From dining table to dumpster

Food waste in the service and restaurant industry

  The food industry has plenty of behind the scenes content that is hidden from the public view. There is immense bliss – and ignorance – behind not knowing the time-consuming process that takes to make countless meals, yet people will still endlessly consume them. However, anti-waste promoters have exposed the wasteful methods of multi-million dollar food companies, and put their reckless food preparation routines under intense criticism. 

   The Earth’s population is just under the eight billion mark, and of those billion’s of individuals, as many as 828 million of them were affected by hunger in 2022. This grim statistic consists of a large number of people impacted by the COVID-19 pandemic and the ongoing war in Ukraine. Not to mention the substantial homeless population and suffering individuals from third-world countries. 

“Food is the single largest category of material placed in municipal landfills and represents wasted nourishment that could have helped feed families in need,” the U.S. Food and Drug Administration website explains.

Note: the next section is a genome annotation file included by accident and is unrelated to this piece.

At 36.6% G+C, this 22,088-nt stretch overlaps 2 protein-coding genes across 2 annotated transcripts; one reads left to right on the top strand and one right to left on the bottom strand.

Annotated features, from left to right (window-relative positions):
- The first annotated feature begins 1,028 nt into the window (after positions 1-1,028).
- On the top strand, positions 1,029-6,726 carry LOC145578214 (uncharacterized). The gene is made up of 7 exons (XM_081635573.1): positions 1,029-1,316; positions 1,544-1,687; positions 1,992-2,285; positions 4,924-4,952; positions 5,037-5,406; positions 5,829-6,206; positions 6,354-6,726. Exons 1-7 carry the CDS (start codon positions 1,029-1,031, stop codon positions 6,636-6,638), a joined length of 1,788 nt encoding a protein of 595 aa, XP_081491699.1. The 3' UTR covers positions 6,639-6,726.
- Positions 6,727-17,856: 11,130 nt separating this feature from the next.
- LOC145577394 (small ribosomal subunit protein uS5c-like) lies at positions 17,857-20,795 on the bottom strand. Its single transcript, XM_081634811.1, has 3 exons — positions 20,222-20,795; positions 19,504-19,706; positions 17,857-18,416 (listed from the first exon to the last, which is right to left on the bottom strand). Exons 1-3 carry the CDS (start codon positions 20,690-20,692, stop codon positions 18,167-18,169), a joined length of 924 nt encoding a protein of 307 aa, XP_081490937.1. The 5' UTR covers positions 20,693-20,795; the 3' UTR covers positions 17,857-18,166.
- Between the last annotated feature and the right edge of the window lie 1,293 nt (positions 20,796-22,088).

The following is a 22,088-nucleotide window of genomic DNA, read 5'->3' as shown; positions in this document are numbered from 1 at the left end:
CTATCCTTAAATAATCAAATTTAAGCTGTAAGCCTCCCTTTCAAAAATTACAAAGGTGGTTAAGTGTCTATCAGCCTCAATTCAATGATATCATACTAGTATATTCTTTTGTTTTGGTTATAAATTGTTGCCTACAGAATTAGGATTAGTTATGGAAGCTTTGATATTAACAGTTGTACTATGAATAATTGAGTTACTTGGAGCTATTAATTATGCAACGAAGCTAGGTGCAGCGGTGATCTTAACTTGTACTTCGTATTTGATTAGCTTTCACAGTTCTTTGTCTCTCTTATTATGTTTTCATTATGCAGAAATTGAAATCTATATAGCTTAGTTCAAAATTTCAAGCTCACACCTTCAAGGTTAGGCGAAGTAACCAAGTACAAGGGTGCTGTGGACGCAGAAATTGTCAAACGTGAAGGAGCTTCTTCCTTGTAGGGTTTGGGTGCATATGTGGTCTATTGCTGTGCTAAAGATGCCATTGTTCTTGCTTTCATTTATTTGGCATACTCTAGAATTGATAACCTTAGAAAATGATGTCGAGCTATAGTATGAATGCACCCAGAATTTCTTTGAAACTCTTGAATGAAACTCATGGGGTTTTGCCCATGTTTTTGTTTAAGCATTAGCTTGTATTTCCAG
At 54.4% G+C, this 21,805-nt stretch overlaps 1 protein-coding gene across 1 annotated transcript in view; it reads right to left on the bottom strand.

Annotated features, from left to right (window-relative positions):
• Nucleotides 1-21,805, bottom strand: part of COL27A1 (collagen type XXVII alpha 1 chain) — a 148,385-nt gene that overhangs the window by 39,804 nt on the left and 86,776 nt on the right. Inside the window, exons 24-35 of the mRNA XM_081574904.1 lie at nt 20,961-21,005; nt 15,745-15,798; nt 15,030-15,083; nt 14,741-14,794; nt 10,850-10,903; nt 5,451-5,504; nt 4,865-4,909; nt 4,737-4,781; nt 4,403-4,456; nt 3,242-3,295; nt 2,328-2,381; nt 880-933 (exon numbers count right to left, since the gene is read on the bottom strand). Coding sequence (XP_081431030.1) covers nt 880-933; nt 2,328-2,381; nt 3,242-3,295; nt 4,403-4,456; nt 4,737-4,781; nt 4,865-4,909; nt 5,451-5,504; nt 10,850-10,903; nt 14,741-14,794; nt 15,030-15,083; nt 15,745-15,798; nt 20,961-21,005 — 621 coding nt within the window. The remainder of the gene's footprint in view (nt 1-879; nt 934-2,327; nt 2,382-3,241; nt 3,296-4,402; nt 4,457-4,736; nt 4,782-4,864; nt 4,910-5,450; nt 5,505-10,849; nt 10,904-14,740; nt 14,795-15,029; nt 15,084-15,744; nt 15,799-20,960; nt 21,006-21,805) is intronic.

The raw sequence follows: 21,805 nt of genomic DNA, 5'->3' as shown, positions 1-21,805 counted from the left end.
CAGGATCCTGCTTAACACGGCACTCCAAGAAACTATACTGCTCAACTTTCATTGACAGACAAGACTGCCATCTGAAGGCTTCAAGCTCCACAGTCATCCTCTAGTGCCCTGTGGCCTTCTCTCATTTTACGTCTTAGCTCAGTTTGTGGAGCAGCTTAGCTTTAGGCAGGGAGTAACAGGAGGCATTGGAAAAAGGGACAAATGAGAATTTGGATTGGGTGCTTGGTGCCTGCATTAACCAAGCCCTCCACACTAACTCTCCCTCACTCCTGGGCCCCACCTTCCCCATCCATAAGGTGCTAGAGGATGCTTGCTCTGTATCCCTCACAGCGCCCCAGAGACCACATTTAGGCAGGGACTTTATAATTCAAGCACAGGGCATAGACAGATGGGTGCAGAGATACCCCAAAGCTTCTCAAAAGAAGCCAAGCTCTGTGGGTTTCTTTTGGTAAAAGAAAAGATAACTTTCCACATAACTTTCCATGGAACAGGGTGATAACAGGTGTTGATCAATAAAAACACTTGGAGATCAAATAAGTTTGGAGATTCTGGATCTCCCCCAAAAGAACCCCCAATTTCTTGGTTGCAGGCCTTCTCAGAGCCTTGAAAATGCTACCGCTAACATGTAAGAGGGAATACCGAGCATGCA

War, poverty, and even the weather all have devastating impacts on underdeveloped countries that struggle to provide nutritious food and clean drinking water for their inhabitants. Yet, in places like the United States, food waste is prevalent, and nearly 120  billion pounds of food is thrown out every year. 

“That equates to 130 billion meals and more than $408 billion in food thrown away each year,” discloses the Feeding America website.

 Unfortunately, an astonishing 40 percent of all food in the States is wasted in total.

   Food waste is extensive in every stage of the production cycle. The beginning of all food manufacturing processes begin with the harvesting of materials; regardless of this being the very first step of the process, there is still food waste. For example, farmers across the globe must choose which of their crops to sell and which to keep. If they have sore luck and grow a bad harvest, the whole crop is thrown out. In some cases, bountiful fields of crops are left to rot because of a low demand for that specific harvest in the market, and it is too much to independently sell or consume. 

   Needless to say, the waste does not come to a halt when the raw materials are taken to restaurants and retailers. In some instances, there are problems with transportation where the food products could be damaged or become spoiled en route.